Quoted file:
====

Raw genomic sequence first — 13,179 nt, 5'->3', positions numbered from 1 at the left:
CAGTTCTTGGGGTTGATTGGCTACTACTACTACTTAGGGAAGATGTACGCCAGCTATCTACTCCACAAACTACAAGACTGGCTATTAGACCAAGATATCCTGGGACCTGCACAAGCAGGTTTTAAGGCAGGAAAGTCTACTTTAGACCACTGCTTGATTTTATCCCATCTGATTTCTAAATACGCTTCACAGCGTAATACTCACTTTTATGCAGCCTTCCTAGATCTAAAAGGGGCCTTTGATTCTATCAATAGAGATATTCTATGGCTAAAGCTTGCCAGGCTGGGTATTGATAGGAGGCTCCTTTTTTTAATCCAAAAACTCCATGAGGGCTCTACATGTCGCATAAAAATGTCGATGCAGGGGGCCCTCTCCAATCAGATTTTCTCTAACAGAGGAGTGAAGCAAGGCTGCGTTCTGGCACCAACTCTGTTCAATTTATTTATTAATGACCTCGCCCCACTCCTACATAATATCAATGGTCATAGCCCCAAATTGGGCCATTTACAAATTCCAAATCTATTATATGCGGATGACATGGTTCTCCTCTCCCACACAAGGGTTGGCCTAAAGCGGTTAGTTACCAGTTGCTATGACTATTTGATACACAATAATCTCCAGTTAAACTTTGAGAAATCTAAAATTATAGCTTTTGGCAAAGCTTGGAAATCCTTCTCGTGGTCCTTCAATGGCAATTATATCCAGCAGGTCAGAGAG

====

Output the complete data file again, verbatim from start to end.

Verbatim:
Raw genomic sequence first — 13,179 nt, 5'->3', positions numbered from 1 at the left:
CAGTTCTTGGGGTTGATTGGCTACTACTACTACTTAGGGAAGATGTACGCCAGCTATCTACTCCACAAACTACAAGACTGGCTATTAGACCAAGATATCCTGGGACCTGCACAAGCAGGTTTTAAGGCAGGAAAGTCTACTTTAGACCACTGCTTGATTTTATCCCATCTGATTTCTAAATACGCTTCACAGCGTAATACTCACTTTTATGCAGCCTTCCTAGATCTAAAAGGGGCCTTTGATTCTATCAATAGAGATATTCTATGGCTAAAGCTTGCCAGGCTGGGTATTGATAGGAGGCTCCTTTTTTTAATCCAAAAACTCCATGAGGGCTCTACATGTCGCATAAAAATGTCGATGCAGGGGGCCCTCTCCAATCAGATTTTCTCTAACAGAGGAGTGAAGCAAGGCTGCGTTCTGGCACCAACTCTGTTCAATTTATTTATTAATGACCTCGCCCCACTCCTACATAATATCAATGGTCATAGCCCCAAATTGGGCCATTTACAAATTCCAAATCTATTATATGCGGATGACATGGTTCTCCTCTCCCACACAAGGGTTGGCCTAAAGCGGTTAGTTACCAGTTGCTATGACTATTTGATACACAATAATCTCCAGTTAAACTTTGAGAAATCTAAAATTATAGCTTTTGGCAAAGCTTGGAAATCCTTCTCGTGGTCCTTCAATGGCAATTATATCCAGCAGGTCAGAGAG